Advances in structure activity relationship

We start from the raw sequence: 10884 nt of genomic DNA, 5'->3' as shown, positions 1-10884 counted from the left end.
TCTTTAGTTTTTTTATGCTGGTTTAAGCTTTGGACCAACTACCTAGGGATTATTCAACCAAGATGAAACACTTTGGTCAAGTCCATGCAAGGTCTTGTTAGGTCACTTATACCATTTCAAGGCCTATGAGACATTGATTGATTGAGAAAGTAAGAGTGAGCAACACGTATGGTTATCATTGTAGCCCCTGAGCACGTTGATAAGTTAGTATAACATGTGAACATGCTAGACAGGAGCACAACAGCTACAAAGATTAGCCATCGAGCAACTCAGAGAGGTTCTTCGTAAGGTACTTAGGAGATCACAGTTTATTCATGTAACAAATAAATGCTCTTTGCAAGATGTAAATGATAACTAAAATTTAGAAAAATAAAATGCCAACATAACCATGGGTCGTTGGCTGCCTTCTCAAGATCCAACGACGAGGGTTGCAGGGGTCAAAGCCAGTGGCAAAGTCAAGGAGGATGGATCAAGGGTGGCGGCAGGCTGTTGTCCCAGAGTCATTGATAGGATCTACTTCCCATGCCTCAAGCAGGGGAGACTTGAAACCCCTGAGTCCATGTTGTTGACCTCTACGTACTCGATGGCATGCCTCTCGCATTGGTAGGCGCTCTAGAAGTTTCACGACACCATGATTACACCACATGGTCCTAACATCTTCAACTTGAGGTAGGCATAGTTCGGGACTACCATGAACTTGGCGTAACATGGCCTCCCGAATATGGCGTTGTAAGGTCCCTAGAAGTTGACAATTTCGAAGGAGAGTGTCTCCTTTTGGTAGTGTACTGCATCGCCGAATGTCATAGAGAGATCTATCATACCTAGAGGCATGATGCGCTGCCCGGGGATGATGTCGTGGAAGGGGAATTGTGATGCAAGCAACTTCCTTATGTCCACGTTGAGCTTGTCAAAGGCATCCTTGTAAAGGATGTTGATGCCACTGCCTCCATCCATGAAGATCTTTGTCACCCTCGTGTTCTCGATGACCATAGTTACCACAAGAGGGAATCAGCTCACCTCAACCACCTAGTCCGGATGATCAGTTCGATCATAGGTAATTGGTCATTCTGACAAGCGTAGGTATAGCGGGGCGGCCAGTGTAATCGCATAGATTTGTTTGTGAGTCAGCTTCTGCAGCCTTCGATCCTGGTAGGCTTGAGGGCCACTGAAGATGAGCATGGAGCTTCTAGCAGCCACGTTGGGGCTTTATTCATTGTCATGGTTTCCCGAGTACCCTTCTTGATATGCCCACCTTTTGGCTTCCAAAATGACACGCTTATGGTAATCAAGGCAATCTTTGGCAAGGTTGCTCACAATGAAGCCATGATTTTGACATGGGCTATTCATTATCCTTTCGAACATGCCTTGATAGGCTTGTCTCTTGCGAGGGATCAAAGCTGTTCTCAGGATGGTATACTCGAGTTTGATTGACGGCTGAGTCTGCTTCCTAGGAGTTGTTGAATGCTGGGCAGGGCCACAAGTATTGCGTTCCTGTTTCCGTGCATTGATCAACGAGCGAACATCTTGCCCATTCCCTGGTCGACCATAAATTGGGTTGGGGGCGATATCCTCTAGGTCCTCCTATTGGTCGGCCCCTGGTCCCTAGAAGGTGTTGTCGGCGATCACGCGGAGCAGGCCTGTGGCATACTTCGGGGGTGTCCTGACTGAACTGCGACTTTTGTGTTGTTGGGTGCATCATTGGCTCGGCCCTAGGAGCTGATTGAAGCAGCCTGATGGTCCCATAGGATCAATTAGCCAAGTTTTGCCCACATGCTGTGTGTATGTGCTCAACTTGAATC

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Inexpensive and time effective computational models together with compound database for bioactivity profiling, have revolutionized screening technology in medicine. The relatively structural similarity of the known and unknown components (compounds) revealed bioactivity of a single component in the current drug discovery approach. For the screening of lead components, fragments and substituents are aligned with the scaffold hopes using different computational languages encoded by various algorithms to coordinate a better drug design process. Specialized herbal medicine formulations can be screened in combination with various components to determine the patient specific bioactivity as being either safe or toxic. The breadth of the biochemical interaction of herbal formulation is not known, in part because of a lack of available metabolic studies that combine the various metabolite components. For example, Orthsosiphone stamineus is a kind of traditional folk herbal medicine which contains rosmarininc acid, sinensetin, euparorin and tetramethoxyflavonid as principle marker compounds. The structural similarity of these components are identical to human cancer cell chemicals such as ubiquinol, and upregulation of these metabolites might provide benefit through the apoptosis of cancer cells. A human metabolic database describes metabolites similar to plants that may be highly informative to elucidate a similarity in biochemical pathways for prospective research validation. Some proteins are structurally similar between plants and animals and may have similar activities, however this is not always reliable as an example the Arabidopsis (plant) deetiolated 2 (DET2/DDM1) gene and human 5a-Reductase are 40% identical (Li et al., 1996), yet their bioactivity is quite different. Therefore, the current drug discovery approaches cannot be exploited to identify agonistic and antagonistic effect of the metabolites. Even the structure based information is not able to determine the competitive biological effect of a metabolite component. A combined integrated of computational methods, structure based information and proven clinical data can help to link the pharmacological activity to a known metabolic pathway, but it is almost impossible to reveal the metabolic effect for combined components such as in Orthsosiphone stamineus. Although the substructure component is recognized to show similar properties, their polypharmacological effects in a combined formulation (herbal medicine) cannot be revealed by current drug discovery approaches.